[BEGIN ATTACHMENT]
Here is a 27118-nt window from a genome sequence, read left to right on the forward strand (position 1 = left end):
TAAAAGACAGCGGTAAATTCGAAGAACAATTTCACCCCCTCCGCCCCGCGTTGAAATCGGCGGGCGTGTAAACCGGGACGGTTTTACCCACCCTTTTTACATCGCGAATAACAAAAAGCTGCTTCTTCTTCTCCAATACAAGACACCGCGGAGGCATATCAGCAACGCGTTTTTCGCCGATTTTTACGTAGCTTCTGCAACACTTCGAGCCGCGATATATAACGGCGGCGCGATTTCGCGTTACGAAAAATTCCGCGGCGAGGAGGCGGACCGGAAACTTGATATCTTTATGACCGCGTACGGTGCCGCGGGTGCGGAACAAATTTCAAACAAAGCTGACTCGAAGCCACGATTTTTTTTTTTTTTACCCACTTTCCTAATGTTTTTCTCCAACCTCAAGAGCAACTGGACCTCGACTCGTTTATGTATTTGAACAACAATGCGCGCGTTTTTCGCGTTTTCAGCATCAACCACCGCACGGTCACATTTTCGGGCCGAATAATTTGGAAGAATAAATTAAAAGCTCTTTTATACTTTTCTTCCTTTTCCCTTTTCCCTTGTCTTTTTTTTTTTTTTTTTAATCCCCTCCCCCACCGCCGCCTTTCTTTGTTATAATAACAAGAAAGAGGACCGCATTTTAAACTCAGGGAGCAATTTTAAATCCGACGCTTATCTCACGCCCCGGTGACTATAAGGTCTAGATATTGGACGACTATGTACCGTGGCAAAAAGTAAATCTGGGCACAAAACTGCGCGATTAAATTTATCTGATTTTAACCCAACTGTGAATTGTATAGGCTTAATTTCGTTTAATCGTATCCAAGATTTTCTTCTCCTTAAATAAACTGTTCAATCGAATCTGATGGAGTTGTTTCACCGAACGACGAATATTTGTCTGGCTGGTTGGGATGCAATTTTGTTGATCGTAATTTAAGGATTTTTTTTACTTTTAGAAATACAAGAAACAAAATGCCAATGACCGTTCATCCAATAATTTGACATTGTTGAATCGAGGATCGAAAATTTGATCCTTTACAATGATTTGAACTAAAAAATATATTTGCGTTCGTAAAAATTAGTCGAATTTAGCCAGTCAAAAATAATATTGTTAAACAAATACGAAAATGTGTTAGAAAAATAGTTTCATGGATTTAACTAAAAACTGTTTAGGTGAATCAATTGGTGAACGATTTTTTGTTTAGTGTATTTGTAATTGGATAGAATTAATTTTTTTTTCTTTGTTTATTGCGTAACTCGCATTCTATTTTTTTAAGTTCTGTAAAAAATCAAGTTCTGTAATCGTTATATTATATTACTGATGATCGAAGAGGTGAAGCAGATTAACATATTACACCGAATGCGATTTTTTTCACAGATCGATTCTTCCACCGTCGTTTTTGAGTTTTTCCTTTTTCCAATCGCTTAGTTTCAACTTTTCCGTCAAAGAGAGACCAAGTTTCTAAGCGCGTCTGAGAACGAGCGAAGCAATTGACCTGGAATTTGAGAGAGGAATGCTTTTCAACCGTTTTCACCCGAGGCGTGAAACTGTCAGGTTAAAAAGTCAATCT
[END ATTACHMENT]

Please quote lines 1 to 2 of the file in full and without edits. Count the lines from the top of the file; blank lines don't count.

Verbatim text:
Here is a 27118-nt window from a genome sequence, read left to right on the forward strand (position 1 = left end):
TAAAAGACAGCGGTAAATTCGAAGAACAATTTCACCCCCTCCGCCCCGCGTTGAAATCGGCGGGCGTGTAAACCGGGACGGTTTTACCCACCCTTTTTACATCGCGAATAACAAAAAGCTGCTTCTTCTTCTCCAATACAAGACACCGCGGAGGCATATCAGCAACGCGTTTTTCGCCGATTTTTACGTAGCTTCTGCAACACTTCGAGCCGCGATATATAACGGCGGCGCGATTTCGCGTTACGAAAAATTCCGCGGCGAGGAGGCGGACCGGAAACTTGATATCTTTATGACCGCGTACGGTGCCGCGGGTGCGGAACAAATTTCAAACAAAGCTGACTCGAAGCCACGATTTTTTTTTTTTTTACCCACTTTCCTAATGTTTTTCTCCAACCTCAAGAGCAACTGGACCTCGACTCGTTTATGTATTTGAACAACAATGCGCGCGTTTTTCGCGTTTTCAGCATCAACCACCGCACGGTCACATTTTCGGGCCGAATAATTTGGAAGAATAAATTAAAAGCTCTTTTATACTTTTCTTCCTTTTCCCTTTTCCCTTGTCTTTTTTTTTTTTTTTTTAATCCCCTCCCCCACCGCCGCCTTTCTTTGTTATAATAACAAGAAAGAGGACCGCATTTTAAACTCAGGGAGCAATTTTAAATCCGACGCTTATCTCACGCCCCGGTGACTATAAGGTCTAGATATTGGACGACTATGTACCGTGGCAAAAAGTAAATCTGGGCACAAAACTGCGCGATTAAATTTATCTGATTTTAACCCAACTGTGAATTGTATAGGCTTAATTTCGTTTAATCGTATCCAAGATTTTCTTCTCCTTAAATAAACTGTTCAATCGAATCTGATGGAGTTGTTTCACCGAACGACGAATATTTGTCTGGCTGGTTGGGATGCAATTTTGTTGATCGTAATTTAAGGATTTTTTTTACTTTTAGAAATACAAGAAACAAAATGCCAATGACCGTTCATCCAATAATTTGACATTGTTGAATCGAGGATCGAAAATTTGATCCTTTACAATGATTTGAACTAAAAAATATATTTGCGTTCGTAAAAATTAGTCGAATTTAGCCAGTCAAAAATAATATTGTTAAACAAATACGAAAATGTGTTAGAAAAATAGTTTCATGGATTTAACTAAAAACTGTTTAGGTGAATCAATTGGTGAACGATTTTTTGTTTAGTGTATTTGTAATTGGATAGAATTAATTTTTTTTTCTTTGTTTATTGCGTAACTCGCATTCTATTTTTTTAAGTTCTGTAAAAAATCAAGTTCTGTAATCGTTATATTATATTACTGATGATCGAAGAGGTGAAGCAGATTAACATATTACACCGAATGCGATTTTTTTCACAGATCGATTCTTCCACCGTCGTTTTTGAGTTTTTCCTTTTTCCAATCGCTTAGTTTCAACTTTTCCGTCAAAGAGAGACCAAGTTTCTAAGCGCGTCTGAGAACGAGCGAAGCAATTGACCTGGAATTTGAGAGAGGAATGCTTTTCAACCGTTTTCACCCGAGGCGTGAAACTGTCAGGTTAAAAAGTCAATCT